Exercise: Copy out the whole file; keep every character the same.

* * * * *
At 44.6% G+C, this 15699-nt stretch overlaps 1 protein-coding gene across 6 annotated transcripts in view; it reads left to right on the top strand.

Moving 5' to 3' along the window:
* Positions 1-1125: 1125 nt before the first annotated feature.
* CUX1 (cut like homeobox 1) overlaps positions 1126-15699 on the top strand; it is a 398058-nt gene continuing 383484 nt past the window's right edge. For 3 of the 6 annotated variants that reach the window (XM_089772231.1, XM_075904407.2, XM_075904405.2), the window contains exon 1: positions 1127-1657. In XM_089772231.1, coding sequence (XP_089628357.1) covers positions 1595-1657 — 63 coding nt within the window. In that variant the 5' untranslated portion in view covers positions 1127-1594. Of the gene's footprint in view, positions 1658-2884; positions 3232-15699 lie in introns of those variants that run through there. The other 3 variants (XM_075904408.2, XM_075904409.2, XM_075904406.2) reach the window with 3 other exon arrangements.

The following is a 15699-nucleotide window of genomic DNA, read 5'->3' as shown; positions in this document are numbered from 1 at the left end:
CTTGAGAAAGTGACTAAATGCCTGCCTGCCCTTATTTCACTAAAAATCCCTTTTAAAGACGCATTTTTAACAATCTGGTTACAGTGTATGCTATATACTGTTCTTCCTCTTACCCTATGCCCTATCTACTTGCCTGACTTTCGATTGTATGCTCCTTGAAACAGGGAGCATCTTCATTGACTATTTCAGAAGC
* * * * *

At 44.6% G+C, this 15699-nt stretch overlaps 1 protein-coding gene across 6 annotated transcripts in view; it reads left to right on the top strand.

Moving 5' to 3' along the window:
* Positions 1-1125: 1125 nt before the first annotated feature.
* CUX1 (cut like homeobox 1) overlaps positions 1126-15699 on the top strand; it is a 398058-nt gene continuing 383484 nt past the window's right edge. For 3 of the 6 annotated variants that reach the window (XM_089772231.1, XM_075904407.2, XM_075904405.2), the window contains exon 1: positions 1127-1657. In XM_089772231.1, coding sequence (XP_089628357.1) covers positions 1595-1657 — 63 coding nt within the window. In that variant the 5' untranslated portion in view covers positions 1127-1594. Of the gene's footprint in view, positions 1658-2884; positions 3232-15699 lie in introns of those variants that run through there. The other 3 variants (XM_075904408.2, XM_075904409.2, XM_075904406.2) reach the window with 3 other exon arrangements.

The following is a 15699-nucleotide window of genomic DNA, read 5'->3' as shown; positions in this document are numbered from 1 at the left end:
CTTGAGAAAGTGACTAAATGCCTGCCTGCCCTTATTTCACTAAAAATCCCTTTTAAAGACGCATTTTTAACAATCTGGTTACAGTGTATGCTATATACTGTTCTTCCTCTTACCCTATGCCCTATCTACTTGCCTGACTTTCGATTGTATGCTCCTTGAAACAGGGAGCATCTTCATTGACTATTTCAGAAGC